The problem with August is that so many people go on vacation. I suggest that you start with the list of preliminary tasks at wikitech:Help:Tool Labs#Quick start. Those are mostly things you'll have to do on your own anyway, and perhaps by the time you've gotten through that list, we'll have found the right person for you. Thanks for your patience and persistence. WhatamIdoing (talk) 17:39, 27 August 2015 (UTC)

Oh, well, Maggie Dennis (WMF), WhatamIdoing and iridescent. I have timelined all of English Wikipedia, so you can a timeline of any article at a new demonstration website I have set up. I am going to wait for a couple of days so everybody can get back into "work mode.". Then I will tell you the name of the website, here, so everybody can "kick the tires", so to speak. This really has been an awful lot of work. lol Jroehl (talk) 21:22, 30 August 2015 (UTC)

Simplification of templates (and minimal ambiguity)[edit]

I would like to propose a non-controversial idea of being able to simply the wording of article templates. The reason for that is because I want to reduce some degree of redundant language and make reading faster, which takes up less valuable time. This may worry some of you because that would probably encourage for some to use ambiguous words (such as may, which suggests a probability or a permission). No, that is not my intention: to simplify everything. My intention is to reduce so reduce some degree of repetitive language while making sure that they make enough sense as before. Of course, this is not a policy but rather a good idea which in my opinion should not have been controversial. Do you have any ideas about it? This would be great unless it be the subject of some debate and problems. Gamingforfun365 (talk) 06:32, 20 August 2015 (UTC)

Without specific examples, I can't see how anyone can express an opinion one way or another. AndyTheGrump (talk) 06:57, 20 August 2015 (UTC)
" which are misleading." and "...misleading parts.". Also, I do not see why that would be controversial. Gamingforfun365 (talk) 00:51, 28 August 2015 (UTC)

Self-removed vandalism[edit]

Something that has been bugging me for a while is that sometimes an IP will make a vandalising edit, then immediately undo their own edit. This is obviously done with the intention of then posting the link to the vandalised version elsewhere and disparaging the project and/or the subject concerned. This means that the IP can't be warned using the standard templates, which say that you have undone the vandalism. Should there not be a version of the template that says "I know you vandalised x article with y diff". Jmorrison230582 (talk) 22:29, 23 August 2015 (UTC)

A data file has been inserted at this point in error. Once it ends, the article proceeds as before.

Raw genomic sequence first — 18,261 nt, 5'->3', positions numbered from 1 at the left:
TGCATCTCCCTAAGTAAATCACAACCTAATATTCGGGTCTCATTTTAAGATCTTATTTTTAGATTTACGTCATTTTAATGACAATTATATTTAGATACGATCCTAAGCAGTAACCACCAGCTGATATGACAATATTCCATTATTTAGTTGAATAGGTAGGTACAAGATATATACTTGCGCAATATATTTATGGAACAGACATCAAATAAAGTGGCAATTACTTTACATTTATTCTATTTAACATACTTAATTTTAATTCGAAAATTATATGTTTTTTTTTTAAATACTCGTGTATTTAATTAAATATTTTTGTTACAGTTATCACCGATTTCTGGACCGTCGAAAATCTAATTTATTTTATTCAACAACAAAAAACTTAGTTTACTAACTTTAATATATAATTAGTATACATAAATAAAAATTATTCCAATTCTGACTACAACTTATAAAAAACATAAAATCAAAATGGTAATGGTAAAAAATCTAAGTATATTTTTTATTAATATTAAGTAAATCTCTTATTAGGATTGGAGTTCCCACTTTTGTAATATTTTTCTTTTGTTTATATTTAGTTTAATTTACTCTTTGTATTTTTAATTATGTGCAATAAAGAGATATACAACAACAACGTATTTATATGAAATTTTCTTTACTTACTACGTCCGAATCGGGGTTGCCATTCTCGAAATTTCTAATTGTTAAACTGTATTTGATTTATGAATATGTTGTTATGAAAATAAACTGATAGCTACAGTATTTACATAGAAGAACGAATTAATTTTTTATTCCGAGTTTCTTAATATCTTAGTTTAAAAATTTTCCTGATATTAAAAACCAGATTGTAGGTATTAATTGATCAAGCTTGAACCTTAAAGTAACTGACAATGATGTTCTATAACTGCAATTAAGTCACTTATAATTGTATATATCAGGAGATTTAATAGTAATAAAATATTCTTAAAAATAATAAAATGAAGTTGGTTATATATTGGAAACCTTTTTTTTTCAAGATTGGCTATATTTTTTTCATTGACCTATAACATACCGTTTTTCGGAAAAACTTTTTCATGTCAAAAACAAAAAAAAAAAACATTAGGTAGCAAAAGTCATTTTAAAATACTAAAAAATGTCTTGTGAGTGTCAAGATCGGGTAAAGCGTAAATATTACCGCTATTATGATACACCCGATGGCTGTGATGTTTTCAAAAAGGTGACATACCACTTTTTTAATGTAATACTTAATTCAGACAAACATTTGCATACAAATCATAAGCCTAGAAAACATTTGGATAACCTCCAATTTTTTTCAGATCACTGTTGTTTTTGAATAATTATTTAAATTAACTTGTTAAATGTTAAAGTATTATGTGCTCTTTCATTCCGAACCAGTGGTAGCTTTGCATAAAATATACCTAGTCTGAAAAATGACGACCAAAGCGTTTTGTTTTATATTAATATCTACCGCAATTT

We can't presume to know the editor's motive in these situations. This type of editing is generally treated as edit testing and is covered by four levels of templates at WP:WARN. The message for {{Uw-test2}} begins with "Please refrain from making test edits in Wikipedia pages, even if you intend to fix them later." Higher levels introduce the word vandalism. ―Mandruss  22:37, 23 August 2015 (UTC)
That begs the question: How can we even know that those IPs would get the warning messages? Unlike us registered users, who have our own user pages and get a notification each time someone leaves a message on our talk pages, there're just no way to notify an IP like how a registered user is notified via point-to-point communications. And I'm saying this because I've tested this myself by leaving a message on the talk page of my IP address, logging out and then refreshing Wikipedia. No notification what-so-ever. The way I see it, Wikipedia needs to set up a new filter and a new tag for this kind of edits and a user, registered or anonymous, needs to be blocked immediately after the admins determine that the edit was vandalism rather than sincere mistake. Of course, the best way to fundamentally solve this problem is to get everyone to register before editing anything.
P.S. If anyone could show me how to warn an IP point-to-point, please feel free to show me by uploading a screenshot, since fair use of screenshots are allowed here. Cédric Leave it to registered users! =D 01:32, 24 August 2015 (UTC)
IPs don't get Echo notifications, but they should still get the orange "You have new messages" bar. This was recently discussed at Wikipedia:Village pump (technical)#Question about IP talk pages. SiBr4 (talk) 10:57, 24 August 2015 (UTC)
What if they were using public libraries, internet cafés or even mobile devices using data plans, which get themselves assigned a different IP address every time they edit? Then how do we guarantee that they would get the warnings? Cédric Leave it to registered users! =D 14:29, 24 August 2015 (UTC)
We can't. In my experience, however, it is actually rather rare for test edit vandalism from one person to appear from multiple IPs, so the risks are rather low. Most IP hopping comes from dedicated vandals who already know we're not big fans. Resolute 14:50, 24 August 2015 (UTC)